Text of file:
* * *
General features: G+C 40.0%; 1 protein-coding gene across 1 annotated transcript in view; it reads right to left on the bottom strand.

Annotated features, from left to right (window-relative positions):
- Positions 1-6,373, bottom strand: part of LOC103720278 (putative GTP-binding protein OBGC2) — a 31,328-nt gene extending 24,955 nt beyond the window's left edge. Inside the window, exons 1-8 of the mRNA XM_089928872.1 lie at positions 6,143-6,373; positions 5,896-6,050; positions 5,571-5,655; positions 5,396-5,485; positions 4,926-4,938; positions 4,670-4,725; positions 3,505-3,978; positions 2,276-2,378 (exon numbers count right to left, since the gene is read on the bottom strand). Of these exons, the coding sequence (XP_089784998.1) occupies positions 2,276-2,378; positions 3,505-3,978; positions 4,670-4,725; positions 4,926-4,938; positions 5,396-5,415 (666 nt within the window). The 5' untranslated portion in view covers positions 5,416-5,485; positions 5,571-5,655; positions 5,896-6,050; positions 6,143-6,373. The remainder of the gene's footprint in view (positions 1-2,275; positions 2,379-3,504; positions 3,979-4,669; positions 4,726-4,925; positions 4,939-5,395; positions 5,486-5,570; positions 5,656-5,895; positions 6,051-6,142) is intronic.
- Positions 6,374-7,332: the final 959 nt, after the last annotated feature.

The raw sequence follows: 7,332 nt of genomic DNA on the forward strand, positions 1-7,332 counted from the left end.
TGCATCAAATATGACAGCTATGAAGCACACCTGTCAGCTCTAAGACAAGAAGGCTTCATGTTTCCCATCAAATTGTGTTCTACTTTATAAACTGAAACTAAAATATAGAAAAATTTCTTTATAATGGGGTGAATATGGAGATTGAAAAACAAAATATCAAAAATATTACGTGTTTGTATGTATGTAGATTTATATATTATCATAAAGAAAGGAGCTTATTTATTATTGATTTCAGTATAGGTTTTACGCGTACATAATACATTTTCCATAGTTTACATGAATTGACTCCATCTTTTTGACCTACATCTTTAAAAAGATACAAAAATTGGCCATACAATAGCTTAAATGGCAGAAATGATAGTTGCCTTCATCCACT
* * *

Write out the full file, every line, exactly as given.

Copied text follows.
General features: G+C 40.0%; 1 protein-coding gene across 1 annotated transcript in view; it reads right to left on the bottom strand.

Annotated features, from left to right (window-relative positions):
- Positions 1-6,373, bottom strand: part of LOC103720278 (putative GTP-binding protein OBGC2) — a 31,328-nt gene extending 24,955 nt beyond the window's left edge. Inside the window, exons 1-8 of the mRNA XM_089928872.1 lie at positions 6,143-6,373; positions 5,896-6,050; positions 5,571-5,655; positions 5,396-5,485; positions 4,926-4,938; positions 4,670-4,725; positions 3,505-3,978; positions 2,276-2,378 (exon numbers count right to left, since the gene is read on the bottom strand). Of these exons, the coding sequence (XP_089784998.1) occupies positions 2,276-2,378; positions 3,505-3,978; positions 4,670-4,725; positions 4,926-4,938; positions 5,396-5,415 (666 nt within the window). The 5' untranslated portion in view covers positions 5,416-5,485; positions 5,571-5,655; positions 5,896-6,050; positions 6,143-6,373. The remainder of the gene's footprint in view (positions 1-2,275; positions 2,379-3,504; positions 3,979-4,669; positions 4,726-4,925; positions 4,939-5,395; positions 5,486-5,570; positions 5,656-5,895; positions 6,051-6,142) is intronic.
- Positions 6,374-7,332: the final 959 nt, after the last annotated feature.

The raw sequence follows: 7,332 nt of genomic DNA on the forward strand, positions 1-7,332 counted from the left end.
TGCATCAAATATGACAGCTATGAAGCACACCTGTCAGCTCTAAGACAAGAAGGCTTCATGTTTCCCATCAAATTGTGTTCTACTTTATAAACTGAAACTAAAATATAGAAAAATTTCTTTATAATGGGGTGAATATGGAGATTGAAAAACAAAATATCAAAAATATTACGTGTTTGTATGTATGTAGATTTATATATTATCATAAAGAAAGGAGCTTATTTATTATTGATTTCAGTATAGGTTTTACGCGTACATAATACATTTTCCATAGTTTACATGAATTGACTCCATCTTTTTGACCTACATCTTTAAAAAGATACAAAAATTGGCCATACAATAGCTTAAATGGCAGAAATGATAGTTGCCTTCATCCACT